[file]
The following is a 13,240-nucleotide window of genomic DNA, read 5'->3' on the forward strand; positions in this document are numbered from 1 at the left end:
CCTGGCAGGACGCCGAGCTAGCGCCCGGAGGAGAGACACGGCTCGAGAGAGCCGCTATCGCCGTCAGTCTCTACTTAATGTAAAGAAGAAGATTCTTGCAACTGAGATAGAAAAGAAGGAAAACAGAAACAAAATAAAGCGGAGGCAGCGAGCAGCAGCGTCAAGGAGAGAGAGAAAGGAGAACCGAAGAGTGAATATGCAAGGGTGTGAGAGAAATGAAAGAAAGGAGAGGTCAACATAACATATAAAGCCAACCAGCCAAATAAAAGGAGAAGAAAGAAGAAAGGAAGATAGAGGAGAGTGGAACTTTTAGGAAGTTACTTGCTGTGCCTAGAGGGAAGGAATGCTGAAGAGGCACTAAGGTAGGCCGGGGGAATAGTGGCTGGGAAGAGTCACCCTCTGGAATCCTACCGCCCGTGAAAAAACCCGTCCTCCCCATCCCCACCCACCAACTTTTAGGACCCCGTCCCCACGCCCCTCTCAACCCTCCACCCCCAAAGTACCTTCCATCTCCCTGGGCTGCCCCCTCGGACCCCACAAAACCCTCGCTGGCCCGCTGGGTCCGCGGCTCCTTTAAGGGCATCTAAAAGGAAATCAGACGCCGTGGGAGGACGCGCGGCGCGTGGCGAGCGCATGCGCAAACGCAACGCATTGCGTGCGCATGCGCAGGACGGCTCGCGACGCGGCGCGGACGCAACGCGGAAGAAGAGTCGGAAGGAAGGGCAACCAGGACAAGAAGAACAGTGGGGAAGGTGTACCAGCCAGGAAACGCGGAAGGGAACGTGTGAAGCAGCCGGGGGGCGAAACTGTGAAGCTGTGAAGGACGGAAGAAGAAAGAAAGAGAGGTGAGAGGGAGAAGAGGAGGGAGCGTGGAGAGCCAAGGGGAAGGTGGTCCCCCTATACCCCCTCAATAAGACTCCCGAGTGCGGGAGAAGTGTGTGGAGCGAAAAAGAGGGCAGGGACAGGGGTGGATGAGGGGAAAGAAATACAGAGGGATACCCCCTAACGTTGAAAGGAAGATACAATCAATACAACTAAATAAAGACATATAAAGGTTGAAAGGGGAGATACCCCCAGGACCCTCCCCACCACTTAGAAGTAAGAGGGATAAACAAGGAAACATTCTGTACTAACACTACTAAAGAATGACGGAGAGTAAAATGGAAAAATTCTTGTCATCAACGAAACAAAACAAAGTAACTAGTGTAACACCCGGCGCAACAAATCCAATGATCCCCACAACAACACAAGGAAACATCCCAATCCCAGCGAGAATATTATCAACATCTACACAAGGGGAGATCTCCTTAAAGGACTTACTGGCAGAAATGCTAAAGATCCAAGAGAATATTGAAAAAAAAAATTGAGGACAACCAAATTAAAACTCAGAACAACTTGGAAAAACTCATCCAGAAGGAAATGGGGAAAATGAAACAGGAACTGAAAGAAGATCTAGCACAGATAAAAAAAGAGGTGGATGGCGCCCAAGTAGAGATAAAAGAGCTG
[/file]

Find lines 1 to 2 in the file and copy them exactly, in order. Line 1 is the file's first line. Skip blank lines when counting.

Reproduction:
The following is a 13,240-nucleotide window of genomic DNA, read 5'->3' on the forward strand; positions in this document are numbered from 1 at the left end:
CCTGGCAGGACGCCGAGCTAGCGCCCGGAGGAGAGACACGGCTCGAGAGAGCCGCTATCGCCGTCAGTCTCTACTTAATGTAAAGAAGAAGATTCTTGCAACTGAGATAGAAAAGAAGGAAAACAGAAACAAAATAAAGCGGAGGCAGCGAGCAGCAGCGTCAAGGAGAGAGAGAAAGGAGAACCGAAGAGTGAATATGCAAGGGTGTGAGAGAAATGAAAGAAAGGAGAGGTCAACATAACATATAAAGCCAACCAGCCAAATAAAAGGAGAAGAAAGAAGAAAGGAAGATAGAGGAGAGTGGAACTTTTAGGAAGTTACTTGCTGTGCCTAGAGGGAAGGAATGCTGAAGAGGCACTAAGGTAGGCCGGGGGAATAGTGGCTGGGAAGAGTCACCCTCTGGAATCCTACCGCCCGTGAAAAAACCCGTCCTCCCCATCCCCACCCACCAACTTTTAGGACCCCGTCCCCACGCCCCTCTCAACCCTCCACCCCCAAAGTACCTTCCATCTCCCTGGGCTGCCCCCTCGGACCCCACAAAACCCTCGCTGGCCCGCTGGGTCCGCGGCTCCTTTAAGGGCATCTAAAAGGAAATCAGACGCCGTGGGAGGACGCGCGGCGCGTGGCGAGCGCATGCGCAAACGCAACGCATTGCGTGCGCATGCGCAGGACGGCTCGCGACGCGGCGCGGACGCAACGCGGAAGAAGAGTCGGAAGGAAGGGCAACCAGGACAAGAAGAACAGTGGGGAAGGTGTACCAGCCAGGAAACGCGGAAGGGAACGTGTGAAGCAGCCGGGGGGCGAAACTGTGAAGCTGTGAAGGACGGAAGAAGAAAGAAAGAGAGGTGAGAGGGAGAAGAGGAGGGAGCGTGGAGAGCCAAGGGGAAGGTGGTCCCCCTATACCCCCTCAATAAGACTCCCGAGTGCGGGAGAAGTGTGTGGAGCGAAAAAGAGGGCAGGGACAGGGGTGGATGAGGGGAAAGAAATACAGAGGGATACCCCCTAACGTTGAAAGGAAGATACAATCAATACAACTAAATAAAGACATATAAAGGTTGAAAGGGGAGATACCCCCAGGACCCTCCCCACCACTTAGAAGTAAGAGGGATAAACAAGGAAACATTCTGTACTAACACTACTAAAGAATGACGGAGAGTAAAATGGAAAAATTCTTGTCATCAACGAAACAAAACAAAGTAACTAGTGTAACACCCGGCGCAACAAATCCAATGATCCCCACAACAACACAAGGAAACATCCCAATCCCAGCGAGAATATTATCAACATCTACACAAGGGGAGATCTCCTTAAAGGACTTACTGGCAGAAATGCTAAAGATCCAAGAGAATATTGAAAAAAAAAATTGAGGACAACCAAATTAAAACTCAGAACAACTTGGAAAAACTCATCCAGAAGGAAATGGGGAAAATGAAACAGGAACTGAAAGAAGATCTAGCACAGATAAAAAAAGAGGTGGATGGCGCCCAAGTAGAGATAAAAGAGCTG